In its analysis, the CCA explains that courts "have held that section 162(f) prohibits a deduction for civil penalties 'imposed for purposes of enforcing the law and as punishment for the violation thereof,' and courts have also held that some payments, although labeled as 'civil penalties,' are deductible if 'imposed to encourage prompt compliance with a requirement of the law or as a remedial measure to compensate another party.'" The CCA also notes that if "a payment serves both a nondeductible purpose and a deductible purpose, it is necessary to determine which purpose the payment primarily serves. . . . Thus, a payment imposed primarily for purposes of deterrence and punishment is not deductible under section 162(f)." (citations omitted).
According to the CCA, disgorgement payments can be primarily compensatory or primarily punitive, depending on the facts. For example, if the amount of profit disgorged equals the victims' losses or is used as a means to obtain compensation for harmed investors, then disgorgement can be primarily compensatory for the purposes of section 162(f). On the other hand, if the disgorgement serves primarily to prevent the wrongdoer from profiting from the illegal conduct or is used as a direct substitute for a civil penalty, then it is primarily punitive and not deductible. The CCA's position that disgorgement payments can be primarily compensatory or primarily punitive is not clearly supported. The case cited by the CCA, SEC v. Contorinis, plainly states that, "disgorgement does not serve a punitive function." 743 F.3d 296, 301 (2d Cir. 2014).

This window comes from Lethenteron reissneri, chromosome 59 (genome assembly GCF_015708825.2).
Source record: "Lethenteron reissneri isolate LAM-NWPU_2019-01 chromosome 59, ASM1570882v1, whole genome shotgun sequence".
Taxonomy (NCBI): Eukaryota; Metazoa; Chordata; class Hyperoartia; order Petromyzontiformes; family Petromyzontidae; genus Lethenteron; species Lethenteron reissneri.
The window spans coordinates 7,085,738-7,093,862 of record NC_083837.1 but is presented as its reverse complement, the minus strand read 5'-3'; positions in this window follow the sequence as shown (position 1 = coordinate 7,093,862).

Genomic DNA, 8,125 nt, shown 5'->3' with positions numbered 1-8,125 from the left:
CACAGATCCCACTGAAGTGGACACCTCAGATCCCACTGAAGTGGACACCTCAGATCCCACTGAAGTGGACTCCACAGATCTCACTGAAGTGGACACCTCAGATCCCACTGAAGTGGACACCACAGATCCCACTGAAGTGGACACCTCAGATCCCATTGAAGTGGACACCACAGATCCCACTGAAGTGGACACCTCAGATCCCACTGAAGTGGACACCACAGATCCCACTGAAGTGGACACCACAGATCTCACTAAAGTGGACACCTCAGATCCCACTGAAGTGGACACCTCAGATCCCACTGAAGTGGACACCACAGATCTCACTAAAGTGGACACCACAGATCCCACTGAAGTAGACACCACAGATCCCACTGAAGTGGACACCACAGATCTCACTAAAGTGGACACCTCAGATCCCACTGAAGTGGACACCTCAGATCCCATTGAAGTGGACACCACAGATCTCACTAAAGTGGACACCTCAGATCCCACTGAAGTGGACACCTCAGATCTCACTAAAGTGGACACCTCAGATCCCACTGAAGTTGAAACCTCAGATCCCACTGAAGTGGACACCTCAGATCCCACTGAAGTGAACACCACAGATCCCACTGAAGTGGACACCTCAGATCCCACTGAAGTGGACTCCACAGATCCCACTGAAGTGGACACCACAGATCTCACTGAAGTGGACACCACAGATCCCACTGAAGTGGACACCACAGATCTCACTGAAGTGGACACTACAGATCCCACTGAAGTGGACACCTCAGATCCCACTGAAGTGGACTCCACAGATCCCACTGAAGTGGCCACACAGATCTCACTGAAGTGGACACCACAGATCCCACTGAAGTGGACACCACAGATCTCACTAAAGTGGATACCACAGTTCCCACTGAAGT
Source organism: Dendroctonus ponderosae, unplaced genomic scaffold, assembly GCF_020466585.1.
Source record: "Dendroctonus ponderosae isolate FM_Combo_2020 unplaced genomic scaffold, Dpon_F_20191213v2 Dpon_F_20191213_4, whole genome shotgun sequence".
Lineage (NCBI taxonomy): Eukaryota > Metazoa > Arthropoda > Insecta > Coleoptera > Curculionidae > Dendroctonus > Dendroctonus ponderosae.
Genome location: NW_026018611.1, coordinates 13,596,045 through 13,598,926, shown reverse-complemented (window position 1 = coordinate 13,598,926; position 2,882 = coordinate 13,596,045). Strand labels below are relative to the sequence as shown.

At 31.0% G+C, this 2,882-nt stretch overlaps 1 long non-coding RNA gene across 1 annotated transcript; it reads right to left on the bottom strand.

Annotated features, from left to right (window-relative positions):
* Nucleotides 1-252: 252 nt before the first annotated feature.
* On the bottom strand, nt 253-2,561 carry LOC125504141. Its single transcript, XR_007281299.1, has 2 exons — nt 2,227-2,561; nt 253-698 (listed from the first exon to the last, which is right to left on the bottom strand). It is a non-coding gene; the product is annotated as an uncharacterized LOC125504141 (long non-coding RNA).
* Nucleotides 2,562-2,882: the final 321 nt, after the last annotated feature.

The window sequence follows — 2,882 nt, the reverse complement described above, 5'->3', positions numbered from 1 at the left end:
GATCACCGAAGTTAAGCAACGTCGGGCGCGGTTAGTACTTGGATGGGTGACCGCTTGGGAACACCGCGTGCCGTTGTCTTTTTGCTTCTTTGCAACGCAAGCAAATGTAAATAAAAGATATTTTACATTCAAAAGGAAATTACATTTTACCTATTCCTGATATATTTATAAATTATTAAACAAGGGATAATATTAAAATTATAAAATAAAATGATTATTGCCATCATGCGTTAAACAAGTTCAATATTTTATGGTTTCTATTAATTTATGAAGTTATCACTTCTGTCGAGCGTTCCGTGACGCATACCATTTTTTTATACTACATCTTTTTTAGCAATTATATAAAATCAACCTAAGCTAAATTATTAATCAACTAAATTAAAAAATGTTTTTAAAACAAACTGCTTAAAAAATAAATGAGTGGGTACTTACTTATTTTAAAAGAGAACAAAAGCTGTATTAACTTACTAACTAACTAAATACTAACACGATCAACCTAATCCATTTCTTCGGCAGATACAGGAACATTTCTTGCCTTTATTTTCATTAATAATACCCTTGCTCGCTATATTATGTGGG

In this case, the CCA found the absence of certain facts -- namely that the taxpayer presented "nothing" to indicate "that the purpose of the disgorgement payment was to compensate the United States Government or some non-governmental party for its specific losses caused by Taxpayer's violations of the FCPA" -- determinative. Concluding that the disgorgement payment is primarily punitive, the CCA advised that it is not deductible pursuant to section 162(f).
The CCA is notable for several reasons.
First, if the CCA indeed reflects a movement by the Service to more aggressively challenge deductions of disgorgement payments in FCPA cases, this question, as the CCA notes, is largely a factual one. Taxpayers have an inherent advantage over the Service in terms of the access to the facts and the prospect for ensuring favorable facts are appropriately memorialized at the time the FCPA case is resolved.